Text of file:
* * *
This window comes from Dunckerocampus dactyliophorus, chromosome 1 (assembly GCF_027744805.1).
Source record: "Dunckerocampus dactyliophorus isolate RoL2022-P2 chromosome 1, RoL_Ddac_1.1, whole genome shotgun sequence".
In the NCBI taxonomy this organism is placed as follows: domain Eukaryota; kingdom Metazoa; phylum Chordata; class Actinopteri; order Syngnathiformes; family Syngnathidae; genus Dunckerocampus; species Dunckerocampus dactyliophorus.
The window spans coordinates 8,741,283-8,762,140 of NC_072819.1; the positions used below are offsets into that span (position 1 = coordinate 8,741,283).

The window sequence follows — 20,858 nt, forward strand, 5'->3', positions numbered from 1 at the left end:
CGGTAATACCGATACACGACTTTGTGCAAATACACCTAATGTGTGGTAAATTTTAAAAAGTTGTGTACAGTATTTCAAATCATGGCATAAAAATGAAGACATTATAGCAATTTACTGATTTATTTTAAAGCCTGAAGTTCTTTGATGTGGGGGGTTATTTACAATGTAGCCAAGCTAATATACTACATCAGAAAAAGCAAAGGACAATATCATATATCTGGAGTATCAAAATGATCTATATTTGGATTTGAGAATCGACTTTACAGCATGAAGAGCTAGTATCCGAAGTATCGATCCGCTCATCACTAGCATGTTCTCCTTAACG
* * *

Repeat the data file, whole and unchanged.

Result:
This window comes from Dunckerocampus dactyliophorus, chromosome 1 (assembly GCF_027744805.1).
Source record: "Dunckerocampus dactyliophorus isolate RoL2022-P2 chromosome 1, RoL_Ddac_1.1, whole genome shotgun sequence".
In the NCBI taxonomy this organism is placed as follows: domain Eukaryota; kingdom Metazoa; phylum Chordata; class Actinopteri; order Syngnathiformes; family Syngnathidae; genus Dunckerocampus; species Dunckerocampus dactyliophorus.
The window spans coordinates 8,741,283-8,762,140 of NC_072819.1; the positions used below are offsets into that span (position 1 = coordinate 8,741,283).

The window sequence follows — 20,858 nt, forward strand, 5'->3', positions numbered from 1 at the left end:
CGGTAATACCGATACACGACTTTGTGCAAATACACCTAATGTGTGGTAAATTTTAAAAAGTTGTGTACAGTATTTCAAATCATGGCATAAAAATGAAGACATTATAGCAATTTACTGATTTATTTTAAAGCCTGAAGTTCTTTGATGTGGGGGGTTATTTACAATGTAGCCAAGCTAATATACTACATCAGAAAAAGCAAAGGACAATATCATATATCTGGAGTATCAAAATGATCTATATTTGGATTTGAGAATCGACTTTACAGCATGAAGAGCTAGTATCCGAAGTATCGATCCGCTCATCACTAGCATGTTCTCCTTAACG